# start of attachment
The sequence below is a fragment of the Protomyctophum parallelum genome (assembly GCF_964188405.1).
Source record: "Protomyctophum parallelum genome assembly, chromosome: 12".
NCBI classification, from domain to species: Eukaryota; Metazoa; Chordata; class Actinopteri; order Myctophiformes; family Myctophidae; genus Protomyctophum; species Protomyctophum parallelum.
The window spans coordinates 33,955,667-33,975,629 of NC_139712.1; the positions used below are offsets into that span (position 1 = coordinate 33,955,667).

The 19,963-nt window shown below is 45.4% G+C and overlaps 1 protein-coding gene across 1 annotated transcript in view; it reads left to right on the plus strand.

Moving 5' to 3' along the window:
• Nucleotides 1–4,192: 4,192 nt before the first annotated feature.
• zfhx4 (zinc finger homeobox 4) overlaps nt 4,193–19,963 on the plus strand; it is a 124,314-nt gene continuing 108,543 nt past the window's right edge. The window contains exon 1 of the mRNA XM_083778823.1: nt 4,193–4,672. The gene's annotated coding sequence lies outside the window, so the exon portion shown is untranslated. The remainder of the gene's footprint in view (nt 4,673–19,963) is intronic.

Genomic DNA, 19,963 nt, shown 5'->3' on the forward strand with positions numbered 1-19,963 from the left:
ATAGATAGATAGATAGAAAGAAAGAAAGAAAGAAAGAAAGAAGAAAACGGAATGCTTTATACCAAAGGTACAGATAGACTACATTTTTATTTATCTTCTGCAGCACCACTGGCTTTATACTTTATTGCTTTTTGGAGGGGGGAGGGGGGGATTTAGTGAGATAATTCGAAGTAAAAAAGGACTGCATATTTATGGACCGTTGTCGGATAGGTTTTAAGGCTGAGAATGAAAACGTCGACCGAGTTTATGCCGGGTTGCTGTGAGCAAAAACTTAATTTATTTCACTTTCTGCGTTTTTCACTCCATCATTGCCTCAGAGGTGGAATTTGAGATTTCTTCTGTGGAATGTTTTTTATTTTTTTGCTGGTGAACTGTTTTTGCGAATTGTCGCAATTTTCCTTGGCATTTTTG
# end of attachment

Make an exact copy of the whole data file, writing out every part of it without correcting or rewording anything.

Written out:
The sequence below is a fragment of the Protomyctophum parallelum genome (assembly GCF_964188405.1).
Source record: "Protomyctophum parallelum genome assembly, chromosome: 12".
NCBI classification, from domain to species: Eukaryota; Metazoa; Chordata; class Actinopteri; order Myctophiformes; family Myctophidae; genus Protomyctophum; species Protomyctophum parallelum.
The window spans coordinates 33,955,667-33,975,629 of NC_139712.1; the positions used below are offsets into that span (position 1 = coordinate 33,955,667).

The 19,963-nt window shown below is 45.4% G+C and overlaps 1 protein-coding gene across 1 annotated transcript in view; it reads left to right on the plus strand.

Moving 5' to 3' along the window:
• Nucleotides 1–4,192: 4,192 nt before the first annotated feature.
• zfhx4 (zinc finger homeobox 4) overlaps nt 4,193–19,963 on the plus strand; it is a 124,314-nt gene continuing 108,543 nt past the window's right edge. The window contains exon 1 of the mRNA XM_083778823.1: nt 4,193–4,672. The gene's annotated coding sequence lies outside the window, so the exon portion shown is untranslated. The remainder of the gene's footprint in view (nt 4,673–19,963) is intronic.

Genomic DNA, 19,963 nt, shown 5'->3' on the forward strand with positions numbered 1-19,963 from the left:
ATAGATAGATAGATAGAAAGAAAGAAAGAAAGAAAGAAAGAAGAAAACGGAATGCTTTATACCAAAGGTACAGATAGACTACATTTTTATTTATCTTCTGCAGCACCACTGGCTTTATACTTTATTGCTTTTTGGAGGGGGGAGGGGGGGATTTAGTGAGATAATTCGAAGTAAAAAAGGACTGCATATTTATGGACCGTTGTCGGATAGGTTTTAAGGCTGAGAATGAAAACGTCGACCGAGTTTATGCCGGGTTGCTGTGAGCAAAAACTTAATTTATTTCACTTTCTGCGTTTTTCACTCCATCATTGCCTCAGAGGTGGAATTTGAGATTTCTTCTGTGGAATGTTTTTTATTTTTTTGCTGGTGAACTGTTTTTGCGAATTGTCGCAATTTTCCTTGGCATTTTTG